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From the Townsend Letter
August/September 2006


The Cutting Edge of Alternative Medicine and Cancer Treatment: The Video Every Alternative Practitioner Should See
by Jonathan Collin, MD

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Cancer Conquest
Edited by Burton Goldberg (8/15/06: Not a valid link anymore)
Do No Harm Productions, LLC; DVD or VHS: $39.95
Available at:

Dedicated to German physician Dr. Albert Scheller, Cancer Conquest is a remarkable video that is obligatory viewing and studying for physicians, cancer workers, and patients. Beyond offering the remarkable story of a revolutionary diagnostic test for determining the correct cancer treatment and proper administration of chemotherapy, this video interviews 15 physicians and cancer workers who are truly at the cutting edge of alternative cancer treatment. Through these interviews, Burton Goldberg presents an in-depth portrait of individuals who are combining the best of conventional and alternative complementary therapies. Many US physicians and patients will find the wealth of resources available in Germany for implementing alternative diagnostics and therapies astounding. Fortunately, a number of US clinics are beginning to utilize many of the protocols underway in Germany, providing a closer pathway for patients who are unable to journey to Europe. Still, there appears to be an advantage in having diagnostics and treatments initiated by the master practitioners directly, and it would be of definite advantage for many patients to consider the trip to Munich and Frankfurt. Physicians would be advised to study these masters as well. The video provides contact information for all the featured clinics and doctors.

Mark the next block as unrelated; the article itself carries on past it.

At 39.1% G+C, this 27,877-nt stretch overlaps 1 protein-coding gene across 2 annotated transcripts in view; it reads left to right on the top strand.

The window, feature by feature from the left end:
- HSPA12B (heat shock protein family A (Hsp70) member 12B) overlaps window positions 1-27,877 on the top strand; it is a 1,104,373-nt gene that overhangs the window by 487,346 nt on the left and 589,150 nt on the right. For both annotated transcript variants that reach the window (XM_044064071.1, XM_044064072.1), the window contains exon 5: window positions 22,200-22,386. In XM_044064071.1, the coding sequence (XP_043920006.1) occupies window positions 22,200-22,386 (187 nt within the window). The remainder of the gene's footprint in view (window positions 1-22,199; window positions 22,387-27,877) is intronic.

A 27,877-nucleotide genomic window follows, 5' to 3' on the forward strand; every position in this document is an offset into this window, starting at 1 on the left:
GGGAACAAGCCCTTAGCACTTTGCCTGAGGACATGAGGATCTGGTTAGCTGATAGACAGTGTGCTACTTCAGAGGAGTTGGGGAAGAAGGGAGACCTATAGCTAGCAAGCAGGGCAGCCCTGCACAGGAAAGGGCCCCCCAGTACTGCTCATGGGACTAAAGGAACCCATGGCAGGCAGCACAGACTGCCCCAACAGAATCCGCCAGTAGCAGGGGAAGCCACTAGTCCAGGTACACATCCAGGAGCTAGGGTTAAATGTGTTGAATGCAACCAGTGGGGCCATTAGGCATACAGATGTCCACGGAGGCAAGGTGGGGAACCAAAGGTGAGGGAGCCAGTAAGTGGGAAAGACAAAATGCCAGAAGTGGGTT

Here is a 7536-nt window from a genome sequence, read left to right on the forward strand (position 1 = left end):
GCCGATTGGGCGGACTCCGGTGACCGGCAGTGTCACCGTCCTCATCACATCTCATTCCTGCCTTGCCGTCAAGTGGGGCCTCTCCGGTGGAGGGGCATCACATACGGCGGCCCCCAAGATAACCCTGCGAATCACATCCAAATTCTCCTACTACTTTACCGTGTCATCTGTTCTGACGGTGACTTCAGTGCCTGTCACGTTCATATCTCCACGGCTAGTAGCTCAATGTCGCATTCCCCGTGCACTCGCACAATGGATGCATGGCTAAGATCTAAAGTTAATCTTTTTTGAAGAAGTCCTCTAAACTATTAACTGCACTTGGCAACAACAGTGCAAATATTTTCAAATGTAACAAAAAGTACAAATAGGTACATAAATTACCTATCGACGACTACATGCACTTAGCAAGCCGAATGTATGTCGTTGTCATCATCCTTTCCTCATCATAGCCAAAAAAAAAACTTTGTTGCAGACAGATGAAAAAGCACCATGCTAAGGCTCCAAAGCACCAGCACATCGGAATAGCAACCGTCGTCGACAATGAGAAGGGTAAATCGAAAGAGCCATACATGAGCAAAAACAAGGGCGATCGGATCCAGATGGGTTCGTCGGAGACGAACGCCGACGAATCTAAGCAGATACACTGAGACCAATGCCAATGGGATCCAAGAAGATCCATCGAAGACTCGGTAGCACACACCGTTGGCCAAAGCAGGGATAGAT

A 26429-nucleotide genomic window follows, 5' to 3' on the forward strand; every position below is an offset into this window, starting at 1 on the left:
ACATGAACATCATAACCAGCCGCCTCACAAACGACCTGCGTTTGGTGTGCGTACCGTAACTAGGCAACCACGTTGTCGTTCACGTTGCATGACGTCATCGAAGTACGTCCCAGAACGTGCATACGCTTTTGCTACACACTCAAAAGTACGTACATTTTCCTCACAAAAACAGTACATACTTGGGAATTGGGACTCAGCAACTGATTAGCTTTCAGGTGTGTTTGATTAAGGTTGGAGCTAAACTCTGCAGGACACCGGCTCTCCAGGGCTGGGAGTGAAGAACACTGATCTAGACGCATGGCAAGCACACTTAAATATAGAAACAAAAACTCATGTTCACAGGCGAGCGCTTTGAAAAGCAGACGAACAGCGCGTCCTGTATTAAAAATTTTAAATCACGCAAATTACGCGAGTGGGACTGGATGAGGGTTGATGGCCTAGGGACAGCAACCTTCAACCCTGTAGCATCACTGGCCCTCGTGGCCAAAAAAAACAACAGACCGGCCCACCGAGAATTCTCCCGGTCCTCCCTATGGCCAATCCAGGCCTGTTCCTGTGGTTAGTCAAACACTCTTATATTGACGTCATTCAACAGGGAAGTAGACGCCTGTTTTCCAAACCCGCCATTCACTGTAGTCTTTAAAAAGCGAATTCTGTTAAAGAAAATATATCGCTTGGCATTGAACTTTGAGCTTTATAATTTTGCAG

Dr. Scheller, who passed away in 2005, developed a collaborative approach for diagnosing and treating cancer patients. While some clinics have offered unique cancer treatment protocols – for example, strict dietary regimens – Scheller sought to combine conventional cancer treatment approaches in modified fashion to maximize cancer control. Dr. Scheller focused on understanding cancer cell metabolic pathways. This understanding provided clues to either killing cancer cells or shutting down their reproductive mechanisms. Together with Professor Michael Giesing, MD, of Munster, Germany, Dr. Scheller tested patient blood samples for evidence of micrometastasis, the microscopic spread of the primary cancer through the blood stream.